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A Higher Call: An Incredible True Story of Combat and Chivalry in the War-Torn Skies of World W ar II Hardcover – December 19, 2012


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Editorial Reviews

Review

"A top-notch narrative of the unlikely encounter between one of Germany’s leading fighter aces, Franz Stigler, and the rookie crew of an American bomber in the frigid skies of Germany in December 1943...Based on thousands of hours of interviews and an evident knowledge of his subject, Makos details the frantic life of the German fighter pilots living on the edge, and the American bomber crews, far from home, fighting to survive...A riveting story of humanity and mercy set against the ghastly backdrop of war."—Publishers Weekly

“This book grips you like a movie. It's part Top Gun, part Valkyrie, and more!”—Marcus Brotherton, author of the New York Times bestseller, We Who Are Alive and Remain

“It is often said that ‘war is hell’—and it is—however, this story reveals how the human spirit can shine in the darkest hours. A Higher Call is an eye-opener.”—Colonel Charles McGee, Tuskegee Airman, WWII

“‘Can good men be found on both sides of a bad war?’ The author asks the question and delivers the answer. A powerful, haunting read.”—Chuck Tatum, author of Red Blood, Black Sand

A Higher Call exemplifies beautifully the brotherhood of warriors, and will forever change how you look at World War II.”—Eric Blehm, author of the New York Times bestseller, Fearless: The Undaunted Courage and Ultimate Sacrifice of Navy SEAL Team SIX Operator Adam Brown

 

“From the horrors of the most savage war in history emerges this beautiful story of a brotherhood between enemies. Simply told, splendid, and well worth the read.”—Joe Galloway, coauthor of the #1 New York Times bestseller, We Were Soldiers, Once…and Young

About the Author

Adam Makos is a journalist, historian, and editor of the military magazine, Valor. In his fifteen years of work in the military field, Makos has interviewed countless veterans from WWII, Korea, Vietnam, and present-day wars. He has flown a B-17 bomber, a T-38 fighter with the Air Force, and was one of the few journalists privileged to examine Air Force One with its pilots. In pursuit of a story, Makos met Presidents, had tea with Prince Charles, and toured the DMZ border in Korea with American troops. The high point of his work occurred in 2008, when Makos traveled to Iraq to accompany the 101st Airborne and Army Special Forces on their hunt for Al Qaeda terrorists.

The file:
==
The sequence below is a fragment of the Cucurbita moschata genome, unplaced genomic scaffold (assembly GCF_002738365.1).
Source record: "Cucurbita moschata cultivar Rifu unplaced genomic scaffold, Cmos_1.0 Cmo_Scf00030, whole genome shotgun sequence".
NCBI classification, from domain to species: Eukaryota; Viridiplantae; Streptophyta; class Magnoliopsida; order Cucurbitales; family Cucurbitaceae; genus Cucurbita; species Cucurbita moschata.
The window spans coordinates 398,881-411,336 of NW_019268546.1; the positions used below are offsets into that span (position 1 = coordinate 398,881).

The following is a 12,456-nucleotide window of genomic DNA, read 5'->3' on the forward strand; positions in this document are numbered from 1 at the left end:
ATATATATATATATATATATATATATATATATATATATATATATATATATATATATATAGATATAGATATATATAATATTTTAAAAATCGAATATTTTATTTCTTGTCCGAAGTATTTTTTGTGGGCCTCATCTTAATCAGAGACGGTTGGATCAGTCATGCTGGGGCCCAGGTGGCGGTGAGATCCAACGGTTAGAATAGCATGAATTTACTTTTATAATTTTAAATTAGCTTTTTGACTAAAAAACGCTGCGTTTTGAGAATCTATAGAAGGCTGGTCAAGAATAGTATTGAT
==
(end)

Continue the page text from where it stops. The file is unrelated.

Larry Alexander is the author of the New York Times bestselling biography Biggest Brother: The Life of Major Dick Winters, the Man Who Led the Band of Brothers. He is also the author of Shadows In the Jungle: The Alamo Scouts Behind Japanese Lines in World War II and In the Footsteps of the Band of Brothers: A Return to Easy Company’s Battlefields With Sgt. Forrest Guth. Alexander has been a journalist/columnist for the Intelligencer Journal newspaper in Lancaster, Pennsylvania for more than thirteen years and has won numerous state-level awards for excellence in journalism.
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Product Details

  • Hardcover: 400 pages
  • Publisher: Berkley; 1 edition (December 19, 2012)
  • Language: English
  • ISBN-10: 0425252868
  • ISBN-13: 978-0425252864
  • Product Dimensions: 6.3 x 1.2 x 9.3 inches
  • Shipping Weight: 1.4 pounds (View shipping rates and policies)
  • Average Customer Review: 4.8 out of 5 stars  See all reviews (2,988 customer reviews)
  • Amazon Best Sellers Rank: #10,590 in Books (See Top 100 in Books)

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Customer Reviews

Most Helpful Customer Reviews

357 of 366 people found the following review helpful By JEH on December 14, 2012
Format: Kindle Edition Verified Purchase
I loved this book.

I thought I knew the premise of the story before downloading it, but by the end of the first few chapters I realized this was so much more then the brief first encounter of the main characters. It's a story of two young men, on opposites sides of the war, sharing the same experiences- fighting to keep sane and survive the horrors of WWII.

You are introduced to Franz (the German pilot) first and then Charlie's story (the American pilot) is intertwined later on. There is no way to read Franz's portion without being in awe of what he survived-multiple bail outs, crashes, and over 480 missions. Being introduced to Franz first makes his run-in with Charlie's plane all the more remarkable - here was this battle-hardened pilot who showed unbelievable compassion, knowing if he were caught it would mean his own life.

The authors do a fantastic job of seamlessly moving between the characters and you get so attached to them that I found myself hesitating when turning the pages because I wanted the ones I liked to live a bit longer. I finished it hours ago, but I know I'm going to reread my favorite chapters before bed tonight!
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228 of 234 people found the following review helpful By Tom on December 20, 2012
Format: Hardcover
A Higher Call by Adam Makos: Review by Tom Gauthier
How often do you have trouble reading the last page of an action packed war story because of the blur of tears? First time for me, as I finished Adam Makos new book A Higher Call.